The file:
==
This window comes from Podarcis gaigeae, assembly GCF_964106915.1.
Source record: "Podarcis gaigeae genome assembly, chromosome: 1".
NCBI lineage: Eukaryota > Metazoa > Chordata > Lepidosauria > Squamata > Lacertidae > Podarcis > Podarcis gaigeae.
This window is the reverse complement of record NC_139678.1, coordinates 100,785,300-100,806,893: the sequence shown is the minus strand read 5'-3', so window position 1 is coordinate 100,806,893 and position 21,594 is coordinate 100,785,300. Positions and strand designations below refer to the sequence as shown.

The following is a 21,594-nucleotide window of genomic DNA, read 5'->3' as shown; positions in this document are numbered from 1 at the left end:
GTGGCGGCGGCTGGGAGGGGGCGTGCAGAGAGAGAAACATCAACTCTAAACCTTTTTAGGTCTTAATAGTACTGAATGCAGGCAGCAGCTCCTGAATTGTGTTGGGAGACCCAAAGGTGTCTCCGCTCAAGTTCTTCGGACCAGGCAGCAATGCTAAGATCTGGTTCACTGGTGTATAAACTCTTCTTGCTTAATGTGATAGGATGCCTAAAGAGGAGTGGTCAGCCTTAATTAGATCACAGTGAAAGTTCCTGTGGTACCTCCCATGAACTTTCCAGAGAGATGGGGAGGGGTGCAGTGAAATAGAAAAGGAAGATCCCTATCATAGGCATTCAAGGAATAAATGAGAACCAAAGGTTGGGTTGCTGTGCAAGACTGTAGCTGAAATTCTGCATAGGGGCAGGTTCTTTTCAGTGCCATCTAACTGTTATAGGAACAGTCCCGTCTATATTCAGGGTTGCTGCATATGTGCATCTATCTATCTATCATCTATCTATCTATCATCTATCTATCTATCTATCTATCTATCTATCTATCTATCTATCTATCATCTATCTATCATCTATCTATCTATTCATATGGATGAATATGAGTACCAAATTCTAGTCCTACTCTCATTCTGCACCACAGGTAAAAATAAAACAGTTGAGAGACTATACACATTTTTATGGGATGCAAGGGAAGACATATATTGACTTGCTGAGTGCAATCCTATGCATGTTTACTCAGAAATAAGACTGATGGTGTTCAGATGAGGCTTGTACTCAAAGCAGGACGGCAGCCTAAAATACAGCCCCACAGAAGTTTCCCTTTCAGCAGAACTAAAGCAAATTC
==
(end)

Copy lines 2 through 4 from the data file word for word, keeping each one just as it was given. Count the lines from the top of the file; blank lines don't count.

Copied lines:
Source record: "Podarcis gaigeae genome assembly, chromosome: 1".
NCBI lineage: Eukaryota > Metazoa > Chordata > Lepidosauria > Squamata > Lacertidae > Podarcis > Podarcis gaigeae.
This window is the reverse complement of record NC_139678.1, coordinates 100,785,300-100,806,893: the sequence shown is the minus strand read 5'-3', so window position 1 is coordinate 100,806,893 and position 21,594 is coordinate 100,785,300. Positions and strand designations below refer to the sequence as shown.